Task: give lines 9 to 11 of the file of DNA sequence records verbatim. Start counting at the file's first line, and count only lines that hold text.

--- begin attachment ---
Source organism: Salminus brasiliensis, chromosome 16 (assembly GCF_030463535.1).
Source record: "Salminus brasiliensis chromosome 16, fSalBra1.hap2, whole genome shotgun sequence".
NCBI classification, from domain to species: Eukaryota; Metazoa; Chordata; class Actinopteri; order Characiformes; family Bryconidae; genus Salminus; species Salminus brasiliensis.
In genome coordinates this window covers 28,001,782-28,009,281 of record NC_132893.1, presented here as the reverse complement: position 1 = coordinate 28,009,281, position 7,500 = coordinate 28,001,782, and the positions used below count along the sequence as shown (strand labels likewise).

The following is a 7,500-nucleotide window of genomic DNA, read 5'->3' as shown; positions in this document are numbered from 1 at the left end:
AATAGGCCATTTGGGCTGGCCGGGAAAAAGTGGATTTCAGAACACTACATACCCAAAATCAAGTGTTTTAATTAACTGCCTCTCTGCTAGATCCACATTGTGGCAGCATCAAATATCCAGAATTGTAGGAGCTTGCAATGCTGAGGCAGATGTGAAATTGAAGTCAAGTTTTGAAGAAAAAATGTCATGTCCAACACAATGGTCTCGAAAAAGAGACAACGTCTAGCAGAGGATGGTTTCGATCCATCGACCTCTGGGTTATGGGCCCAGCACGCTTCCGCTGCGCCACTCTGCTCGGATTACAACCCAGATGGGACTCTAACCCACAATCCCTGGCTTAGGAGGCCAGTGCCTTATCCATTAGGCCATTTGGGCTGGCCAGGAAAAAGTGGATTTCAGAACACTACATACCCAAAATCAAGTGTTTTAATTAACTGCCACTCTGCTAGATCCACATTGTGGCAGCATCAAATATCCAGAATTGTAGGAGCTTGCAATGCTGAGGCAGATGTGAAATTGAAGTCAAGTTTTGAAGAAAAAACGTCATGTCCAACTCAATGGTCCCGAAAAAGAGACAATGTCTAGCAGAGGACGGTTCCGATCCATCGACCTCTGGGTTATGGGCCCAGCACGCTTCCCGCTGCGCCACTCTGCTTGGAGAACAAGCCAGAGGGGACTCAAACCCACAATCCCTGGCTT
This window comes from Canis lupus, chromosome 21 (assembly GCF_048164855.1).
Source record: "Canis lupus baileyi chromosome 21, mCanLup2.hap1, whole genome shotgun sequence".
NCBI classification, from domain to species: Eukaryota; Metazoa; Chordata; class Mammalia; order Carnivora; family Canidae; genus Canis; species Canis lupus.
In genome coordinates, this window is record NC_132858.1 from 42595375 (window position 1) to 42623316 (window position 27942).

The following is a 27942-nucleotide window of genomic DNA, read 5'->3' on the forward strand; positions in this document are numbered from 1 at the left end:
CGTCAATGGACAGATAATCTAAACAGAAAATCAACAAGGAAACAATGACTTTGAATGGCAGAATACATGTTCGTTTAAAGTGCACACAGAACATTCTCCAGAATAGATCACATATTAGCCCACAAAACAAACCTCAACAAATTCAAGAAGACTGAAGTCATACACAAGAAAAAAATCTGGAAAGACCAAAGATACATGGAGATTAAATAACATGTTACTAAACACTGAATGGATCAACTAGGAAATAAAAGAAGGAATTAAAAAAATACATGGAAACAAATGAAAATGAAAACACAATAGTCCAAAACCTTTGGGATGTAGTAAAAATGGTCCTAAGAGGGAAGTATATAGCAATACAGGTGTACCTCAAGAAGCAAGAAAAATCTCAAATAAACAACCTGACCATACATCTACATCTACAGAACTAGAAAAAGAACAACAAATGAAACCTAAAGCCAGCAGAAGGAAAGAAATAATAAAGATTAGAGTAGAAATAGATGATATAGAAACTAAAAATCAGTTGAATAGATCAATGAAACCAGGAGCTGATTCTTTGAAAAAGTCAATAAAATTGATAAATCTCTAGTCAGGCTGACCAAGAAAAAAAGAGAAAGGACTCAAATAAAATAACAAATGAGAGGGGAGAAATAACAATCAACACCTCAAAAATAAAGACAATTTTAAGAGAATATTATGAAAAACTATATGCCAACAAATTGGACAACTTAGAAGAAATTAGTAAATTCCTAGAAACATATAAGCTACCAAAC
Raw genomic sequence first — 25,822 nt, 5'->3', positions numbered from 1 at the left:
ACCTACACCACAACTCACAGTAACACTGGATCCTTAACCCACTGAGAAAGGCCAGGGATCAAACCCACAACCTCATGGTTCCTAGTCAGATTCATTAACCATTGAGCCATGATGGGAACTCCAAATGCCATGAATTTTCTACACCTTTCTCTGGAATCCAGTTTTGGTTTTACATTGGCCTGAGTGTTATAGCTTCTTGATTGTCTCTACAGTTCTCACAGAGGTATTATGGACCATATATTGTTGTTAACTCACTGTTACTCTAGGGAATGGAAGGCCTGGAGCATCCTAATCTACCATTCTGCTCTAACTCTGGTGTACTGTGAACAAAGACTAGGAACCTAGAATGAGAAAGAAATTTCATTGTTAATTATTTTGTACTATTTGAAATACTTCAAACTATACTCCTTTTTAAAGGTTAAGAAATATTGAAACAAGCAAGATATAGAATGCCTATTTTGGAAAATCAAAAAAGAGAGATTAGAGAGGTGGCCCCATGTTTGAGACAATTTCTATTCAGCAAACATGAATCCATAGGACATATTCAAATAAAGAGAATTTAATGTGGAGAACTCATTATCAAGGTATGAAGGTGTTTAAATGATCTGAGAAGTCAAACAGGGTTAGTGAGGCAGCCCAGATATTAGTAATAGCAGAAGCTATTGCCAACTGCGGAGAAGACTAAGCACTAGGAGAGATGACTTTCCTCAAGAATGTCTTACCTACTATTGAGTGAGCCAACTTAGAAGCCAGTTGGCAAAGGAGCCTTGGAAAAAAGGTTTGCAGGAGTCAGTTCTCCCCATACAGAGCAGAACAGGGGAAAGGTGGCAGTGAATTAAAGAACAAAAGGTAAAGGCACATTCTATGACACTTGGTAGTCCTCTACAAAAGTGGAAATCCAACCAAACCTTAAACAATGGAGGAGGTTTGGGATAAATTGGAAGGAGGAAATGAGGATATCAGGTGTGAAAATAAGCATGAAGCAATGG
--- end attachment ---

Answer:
NCBI classification, from domain to species: Eukaryota; Metazoa; Chordata; class Mammalia; order Carnivora; family Canidae; genus Canis; species Canis lupus.
In genome coordinates, this window is record NC_132858.1 from 42595375 (window position 1) to 42623316 (window position 27942).

The following is a 27942-nucleotide window of genomic DNA, read 5'->3' on the forward strand; positions in this document are numbered from 1 at the left end: